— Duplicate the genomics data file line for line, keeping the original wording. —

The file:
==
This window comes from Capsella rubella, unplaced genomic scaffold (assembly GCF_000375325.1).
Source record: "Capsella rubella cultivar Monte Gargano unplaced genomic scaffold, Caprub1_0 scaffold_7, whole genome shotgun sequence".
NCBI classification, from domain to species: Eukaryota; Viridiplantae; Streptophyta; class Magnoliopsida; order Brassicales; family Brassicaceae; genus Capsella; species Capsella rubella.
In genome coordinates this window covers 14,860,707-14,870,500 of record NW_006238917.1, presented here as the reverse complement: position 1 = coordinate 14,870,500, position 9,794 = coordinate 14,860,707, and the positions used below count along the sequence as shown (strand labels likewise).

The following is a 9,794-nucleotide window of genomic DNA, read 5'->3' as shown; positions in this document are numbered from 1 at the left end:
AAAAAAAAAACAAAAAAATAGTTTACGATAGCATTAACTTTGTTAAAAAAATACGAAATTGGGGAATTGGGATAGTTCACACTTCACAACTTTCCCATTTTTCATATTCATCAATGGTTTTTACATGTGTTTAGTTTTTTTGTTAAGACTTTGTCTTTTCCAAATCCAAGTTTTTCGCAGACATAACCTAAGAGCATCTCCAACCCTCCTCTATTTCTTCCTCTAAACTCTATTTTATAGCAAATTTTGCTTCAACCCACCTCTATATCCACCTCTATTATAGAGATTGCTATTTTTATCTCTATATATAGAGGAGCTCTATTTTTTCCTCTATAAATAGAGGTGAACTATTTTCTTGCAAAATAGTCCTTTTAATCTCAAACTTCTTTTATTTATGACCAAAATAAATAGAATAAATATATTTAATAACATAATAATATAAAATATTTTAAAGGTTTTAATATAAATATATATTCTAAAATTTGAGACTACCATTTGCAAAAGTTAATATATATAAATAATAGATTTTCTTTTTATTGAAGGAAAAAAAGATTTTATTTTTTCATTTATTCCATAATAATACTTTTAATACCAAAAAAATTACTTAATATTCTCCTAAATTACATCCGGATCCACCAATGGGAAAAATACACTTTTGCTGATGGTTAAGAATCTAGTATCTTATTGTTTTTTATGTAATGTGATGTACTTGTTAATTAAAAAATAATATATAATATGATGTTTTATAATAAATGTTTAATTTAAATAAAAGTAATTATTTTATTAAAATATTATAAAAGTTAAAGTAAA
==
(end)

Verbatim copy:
This window comes from Capsella rubella, unplaced genomic scaffold (assembly GCF_000375325.1).
Source record: "Capsella rubella cultivar Monte Gargano unplaced genomic scaffold, Caprub1_0 scaffold_7, whole genome shotgun sequence".
NCBI classification, from domain to species: Eukaryota; Viridiplantae; Streptophyta; class Magnoliopsida; order Brassicales; family Brassicaceae; genus Capsella; species Capsella rubella.
In genome coordinates this window covers 14,860,707-14,870,500 of record NW_006238917.1, presented here as the reverse complement: position 1 = coordinate 14,870,500, position 9,794 = coordinate 14,860,707, and the positions used below count along the sequence as shown (strand labels likewise).

The following is a 9,794-nucleotide window of genomic DNA, read 5'->3' as shown; positions in this document are numbered from 1 at the left end:
AAAAAAAAAACAAAAAAATAGTTTACGATAGCATTAACTTTGTTAAAAAAATACGAAATTGGGGAATTGGGATAGTTCACACTTCACAACTTTCCCATTTTTCATATTCATCAATGGTTTTTACATGTGTTTAGTTTTTTTGTTAAGACTTTGTCTTTTCCAAATCCAAGTTTTTCGCAGACATAACCTAAGAGCATCTCCAACCCTCCTCTATTTCTTCCTCTAAACTCTATTTTATAGCAAATTTTGCTTCAACCCACCTCTATATCCACCTCTATTATAGAGATTGCTATTTTTATCTCTATATATAGAGGAGCTCTATTTTTTCCTCTATAAATAGAGGTGAACTATTTTCTTGCAAAATAGTCCTTTTAATCTCAAACTTCTTTTATTTATGACCAAAATAAATAGAATAAATATATTTAATAACATAATAATATAAAATATTTTAAAGGTTTTAATATAAATATATATTCTAAAATTTGAGACTACCATTTGCAAAAGTTAATATATATAAATAATAGATTTTCTTTTTATTGAAGGAAAAAAAGATTTTATTTTTTCATTTATTCCATAATAATACTTTTAATACCAAAAAAATTACTTAATATTCTCCTAAATTACATCCGGATCCACCAATGGGAAAAATACACTTTTGCTGATGGTTAAGAATCTAGTATCTTATTGTTTTTTATGTAATGTGATGTACTTGTTAATTAAAAAATAATATATAATATGATGTTTTATAATAAATGTTTAATTTAAATAAAAGTAATTATTTTATTAAAATATTATAAAAGTTAAAGTAAA